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E-cigarettes gain popularity with Oklahomans trying to quit smoking

E-cigarettes come in a variety of shapes and sizes. Essentially, they're a smokeless way to ingest nicotine, although some e-cigarette users choose products that don't have any nicotine.
by Jaclyn Cosgrove Modified: June 24, 2013 at 11:55 am •  Published: June 24, 2013
/articleid/3855654/1/pictures/2140932">Photo - Stephanie and John Durst, owners of OKC Vapes in Oklahoma City demonstrate their product. Photo by Paul Hellstern, The Oklahoman Archives
Stephanie and John Durst, owners of OKC Vapes in Oklahoma City demonstrate their product. Photo by Paul Hellstern, The Oklahoman Archives

Clark, 67, has smoked for the past 50 years. He remembered standing behind a barn, smoking with friends in seventh grade.

“I can remember smoking as early as back in the 1950s,” he said. “When I grew up, it wasn't a big deal. If a kid had a quarter, they could probably buy a pack of cigarettes from a cigarette machine somewhere.”

Researcher's opinion

Theodore Wagener isn't of the opinion that e-cigarettes are worse for people than cigarettes.

Wagener, a researcher at the Oklahoma Tobacco Research Center, said research has shown that e-cigarettes produce less toxic vapor than cigarettes — between nine and 450 times less toxic — and are more similar to nicotine inhalers, a product used to quit smoking, than to cigarettes.

The main reason for that difference is — the worst part about cigarettes is the burning of tobacco. Nicotine itself is not really that harmful, although it's not harmless, he said.

“If all smokers just completely used the nicotine lozenge or chewed nicotine gum for the rest of their lives, there'd be no grants, nothing to try to curb nicotine gum usage,” he said. “Nobody would care because it's just not that harmful.”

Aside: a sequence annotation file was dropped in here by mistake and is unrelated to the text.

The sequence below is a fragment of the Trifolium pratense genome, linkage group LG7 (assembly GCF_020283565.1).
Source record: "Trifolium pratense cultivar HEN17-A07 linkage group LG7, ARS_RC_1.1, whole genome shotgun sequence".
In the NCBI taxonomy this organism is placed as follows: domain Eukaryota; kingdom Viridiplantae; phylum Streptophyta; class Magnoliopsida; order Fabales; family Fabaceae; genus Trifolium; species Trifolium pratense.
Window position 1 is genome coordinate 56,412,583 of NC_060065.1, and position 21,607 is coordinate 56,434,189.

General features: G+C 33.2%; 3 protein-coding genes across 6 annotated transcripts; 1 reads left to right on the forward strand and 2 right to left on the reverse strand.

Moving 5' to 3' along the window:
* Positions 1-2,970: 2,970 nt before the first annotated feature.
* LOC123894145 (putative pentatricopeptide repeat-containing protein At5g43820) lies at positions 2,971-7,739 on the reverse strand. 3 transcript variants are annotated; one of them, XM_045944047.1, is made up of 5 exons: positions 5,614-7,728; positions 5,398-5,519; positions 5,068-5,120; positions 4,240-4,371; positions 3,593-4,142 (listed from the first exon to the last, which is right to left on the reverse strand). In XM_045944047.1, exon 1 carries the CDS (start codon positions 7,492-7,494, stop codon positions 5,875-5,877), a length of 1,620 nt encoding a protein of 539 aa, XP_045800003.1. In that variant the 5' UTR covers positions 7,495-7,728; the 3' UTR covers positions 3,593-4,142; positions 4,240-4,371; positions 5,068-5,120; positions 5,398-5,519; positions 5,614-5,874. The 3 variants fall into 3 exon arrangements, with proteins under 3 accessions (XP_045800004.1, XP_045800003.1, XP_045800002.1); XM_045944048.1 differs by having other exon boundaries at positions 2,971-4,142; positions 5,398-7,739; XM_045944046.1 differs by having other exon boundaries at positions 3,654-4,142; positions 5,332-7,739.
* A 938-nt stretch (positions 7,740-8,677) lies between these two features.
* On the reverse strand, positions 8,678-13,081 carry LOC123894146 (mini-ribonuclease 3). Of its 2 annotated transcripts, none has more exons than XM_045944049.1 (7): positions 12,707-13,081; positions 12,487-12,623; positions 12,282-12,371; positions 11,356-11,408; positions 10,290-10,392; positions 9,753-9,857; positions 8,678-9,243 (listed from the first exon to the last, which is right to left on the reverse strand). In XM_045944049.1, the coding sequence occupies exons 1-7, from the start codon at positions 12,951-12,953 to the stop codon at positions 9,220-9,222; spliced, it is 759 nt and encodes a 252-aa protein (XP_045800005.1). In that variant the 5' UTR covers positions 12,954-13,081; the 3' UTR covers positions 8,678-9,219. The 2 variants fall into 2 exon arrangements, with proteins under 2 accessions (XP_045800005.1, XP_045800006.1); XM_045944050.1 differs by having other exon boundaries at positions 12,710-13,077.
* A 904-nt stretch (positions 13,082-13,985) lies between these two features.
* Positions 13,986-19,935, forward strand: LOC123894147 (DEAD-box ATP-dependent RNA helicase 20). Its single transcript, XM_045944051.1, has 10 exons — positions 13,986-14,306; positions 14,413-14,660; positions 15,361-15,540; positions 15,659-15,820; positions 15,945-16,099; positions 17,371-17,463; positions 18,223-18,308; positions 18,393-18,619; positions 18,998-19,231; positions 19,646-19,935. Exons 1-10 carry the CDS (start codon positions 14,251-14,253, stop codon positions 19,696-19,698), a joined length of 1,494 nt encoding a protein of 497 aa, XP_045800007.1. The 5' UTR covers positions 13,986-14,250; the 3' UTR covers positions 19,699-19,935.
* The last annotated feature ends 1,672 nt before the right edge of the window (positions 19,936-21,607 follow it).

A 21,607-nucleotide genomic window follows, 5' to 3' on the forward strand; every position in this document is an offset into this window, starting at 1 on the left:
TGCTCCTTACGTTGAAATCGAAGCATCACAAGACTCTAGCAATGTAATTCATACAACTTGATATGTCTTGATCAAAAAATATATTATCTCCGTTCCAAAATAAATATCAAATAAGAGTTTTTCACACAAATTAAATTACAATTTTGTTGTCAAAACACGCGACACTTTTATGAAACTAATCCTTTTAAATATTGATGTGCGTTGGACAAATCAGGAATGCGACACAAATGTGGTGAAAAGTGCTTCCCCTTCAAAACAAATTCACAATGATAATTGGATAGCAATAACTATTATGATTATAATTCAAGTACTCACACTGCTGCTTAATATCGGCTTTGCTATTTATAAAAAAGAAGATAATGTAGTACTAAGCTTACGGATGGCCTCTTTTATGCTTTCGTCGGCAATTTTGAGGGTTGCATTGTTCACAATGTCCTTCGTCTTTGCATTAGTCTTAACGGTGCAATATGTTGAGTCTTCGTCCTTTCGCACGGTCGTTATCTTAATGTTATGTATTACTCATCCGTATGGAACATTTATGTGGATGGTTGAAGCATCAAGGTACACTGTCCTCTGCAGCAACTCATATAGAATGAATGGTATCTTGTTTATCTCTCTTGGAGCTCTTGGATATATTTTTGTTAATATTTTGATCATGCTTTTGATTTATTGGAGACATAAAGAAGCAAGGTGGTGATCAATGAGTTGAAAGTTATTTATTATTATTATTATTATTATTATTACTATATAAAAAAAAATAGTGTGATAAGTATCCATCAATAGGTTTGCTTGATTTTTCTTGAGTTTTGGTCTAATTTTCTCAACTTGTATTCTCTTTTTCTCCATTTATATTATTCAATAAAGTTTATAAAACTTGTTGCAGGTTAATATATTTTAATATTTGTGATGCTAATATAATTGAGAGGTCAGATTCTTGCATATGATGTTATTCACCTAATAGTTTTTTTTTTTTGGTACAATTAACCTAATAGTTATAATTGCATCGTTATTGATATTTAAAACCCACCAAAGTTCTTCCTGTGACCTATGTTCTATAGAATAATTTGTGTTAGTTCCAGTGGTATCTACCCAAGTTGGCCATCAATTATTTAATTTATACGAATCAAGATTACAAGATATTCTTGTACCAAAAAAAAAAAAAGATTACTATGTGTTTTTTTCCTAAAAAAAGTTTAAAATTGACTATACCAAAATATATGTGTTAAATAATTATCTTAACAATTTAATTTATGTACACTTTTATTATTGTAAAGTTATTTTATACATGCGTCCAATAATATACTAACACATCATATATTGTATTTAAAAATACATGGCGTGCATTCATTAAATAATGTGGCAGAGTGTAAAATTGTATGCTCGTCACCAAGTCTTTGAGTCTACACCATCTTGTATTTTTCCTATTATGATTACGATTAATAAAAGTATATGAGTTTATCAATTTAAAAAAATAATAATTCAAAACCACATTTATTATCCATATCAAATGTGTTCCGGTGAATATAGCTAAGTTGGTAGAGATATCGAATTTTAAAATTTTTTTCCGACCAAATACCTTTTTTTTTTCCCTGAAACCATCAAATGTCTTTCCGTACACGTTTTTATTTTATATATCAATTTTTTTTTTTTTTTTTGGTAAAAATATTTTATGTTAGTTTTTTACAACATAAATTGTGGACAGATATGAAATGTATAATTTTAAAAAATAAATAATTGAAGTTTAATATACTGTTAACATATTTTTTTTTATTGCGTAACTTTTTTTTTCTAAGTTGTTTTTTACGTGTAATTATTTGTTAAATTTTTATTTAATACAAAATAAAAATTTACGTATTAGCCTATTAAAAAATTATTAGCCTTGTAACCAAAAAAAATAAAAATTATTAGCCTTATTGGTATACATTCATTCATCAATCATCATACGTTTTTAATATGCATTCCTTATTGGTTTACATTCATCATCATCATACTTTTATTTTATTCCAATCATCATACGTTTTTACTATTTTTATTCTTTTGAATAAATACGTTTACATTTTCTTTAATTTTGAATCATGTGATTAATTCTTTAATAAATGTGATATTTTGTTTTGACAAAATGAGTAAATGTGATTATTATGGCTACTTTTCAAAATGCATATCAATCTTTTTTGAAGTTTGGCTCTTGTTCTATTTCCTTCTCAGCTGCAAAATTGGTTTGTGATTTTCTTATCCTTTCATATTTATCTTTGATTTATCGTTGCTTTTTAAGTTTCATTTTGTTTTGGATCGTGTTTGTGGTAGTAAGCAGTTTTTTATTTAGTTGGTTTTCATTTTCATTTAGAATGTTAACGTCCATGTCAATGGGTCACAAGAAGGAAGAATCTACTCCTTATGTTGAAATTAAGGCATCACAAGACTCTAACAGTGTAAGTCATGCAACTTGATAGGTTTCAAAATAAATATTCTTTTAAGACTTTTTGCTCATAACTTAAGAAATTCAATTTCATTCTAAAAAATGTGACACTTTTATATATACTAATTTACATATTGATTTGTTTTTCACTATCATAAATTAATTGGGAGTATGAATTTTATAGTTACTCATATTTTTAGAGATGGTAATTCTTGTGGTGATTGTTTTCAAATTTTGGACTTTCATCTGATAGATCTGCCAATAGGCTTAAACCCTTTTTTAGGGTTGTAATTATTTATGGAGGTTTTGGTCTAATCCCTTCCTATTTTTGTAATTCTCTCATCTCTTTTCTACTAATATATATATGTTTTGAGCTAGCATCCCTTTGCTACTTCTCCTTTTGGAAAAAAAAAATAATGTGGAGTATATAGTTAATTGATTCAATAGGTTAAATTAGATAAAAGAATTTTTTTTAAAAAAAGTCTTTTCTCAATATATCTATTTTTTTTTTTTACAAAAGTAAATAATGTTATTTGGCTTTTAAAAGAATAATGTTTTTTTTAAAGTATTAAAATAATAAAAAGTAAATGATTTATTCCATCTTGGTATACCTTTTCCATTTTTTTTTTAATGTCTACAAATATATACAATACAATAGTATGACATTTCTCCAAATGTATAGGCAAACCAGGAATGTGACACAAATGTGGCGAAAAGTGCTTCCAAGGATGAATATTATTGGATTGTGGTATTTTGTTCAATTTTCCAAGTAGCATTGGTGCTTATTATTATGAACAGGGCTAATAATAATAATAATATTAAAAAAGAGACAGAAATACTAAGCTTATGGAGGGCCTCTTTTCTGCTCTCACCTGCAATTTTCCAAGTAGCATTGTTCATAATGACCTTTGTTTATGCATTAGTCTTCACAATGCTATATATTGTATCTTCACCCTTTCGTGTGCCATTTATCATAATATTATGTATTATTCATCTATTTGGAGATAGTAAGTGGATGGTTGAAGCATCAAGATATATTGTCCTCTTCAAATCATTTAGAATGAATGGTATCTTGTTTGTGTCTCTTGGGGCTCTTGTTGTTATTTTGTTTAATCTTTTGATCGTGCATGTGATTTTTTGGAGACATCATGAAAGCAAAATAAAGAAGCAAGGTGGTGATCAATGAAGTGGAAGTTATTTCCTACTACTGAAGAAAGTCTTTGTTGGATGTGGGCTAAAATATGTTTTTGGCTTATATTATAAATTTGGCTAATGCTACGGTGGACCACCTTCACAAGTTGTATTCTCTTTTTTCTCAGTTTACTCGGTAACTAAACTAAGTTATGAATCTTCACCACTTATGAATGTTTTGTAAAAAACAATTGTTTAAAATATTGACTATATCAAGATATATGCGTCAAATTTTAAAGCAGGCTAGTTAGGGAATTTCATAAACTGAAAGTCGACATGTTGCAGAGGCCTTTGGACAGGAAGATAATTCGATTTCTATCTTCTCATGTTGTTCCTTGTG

Compared to regular cigarettes, the amount of chemicals found in e-cigarettes that cause cancer — referred to as carcinogens — is “astronomically low,” he said.

Some studies have shown trace amounts of carcinogens in e-cigarette vapor, but those carcinogens are found generally in anything with nicotine, even pharmaceutical products, like the nicotine inhaler.

That's because most nicotine used in patches, gum, lozenges, cigarettes or e-cigarette liquid is derived from tobacco, which causes trace amounts of carcinogens to be in the products.

Wagener and his team are in the midst of studying several aspects of e-cigarettes.

They recently looked at secondhand vapor from e-cigarettes and found “nothing scary.” They focused their research on whether diethylene glycol was found in e-cigarette vapor, a chemical found in antifreeze that the U.S. Food and Drug Administration had found in e-cigarette vapor.

They didn't find it or any other surprising chemical. This is not to say e-cigarettes are harmless. Wagener said everyone would be better off not smoking or vaping anything.

But if given the option, e-cigarettes appear to be a cleaner means of delivering nicotine into a person's body.

“Initial reports show it's not completely harmless,” he said. “It's a lie if someone says, ‘Oh, this is just like nicotine and water.' When it's heated and delivered, it changes a little bit and these things aren't incredibly pure. But comparing it to the regular cigarette, way better. Comparing it to the nicotine inhaler, the nicotine inhaler is better.”

by Jaclyn Cosgrove
Medical and Health Reporter
Jaclyn Cosgrove writes about health, public policy and medicine in Oklahoma, among other topics. She is an Oklahoma State University graduate. Jaclyn grew up in the southeast region of the state and enjoys writing about rural Oklahoma. She is...
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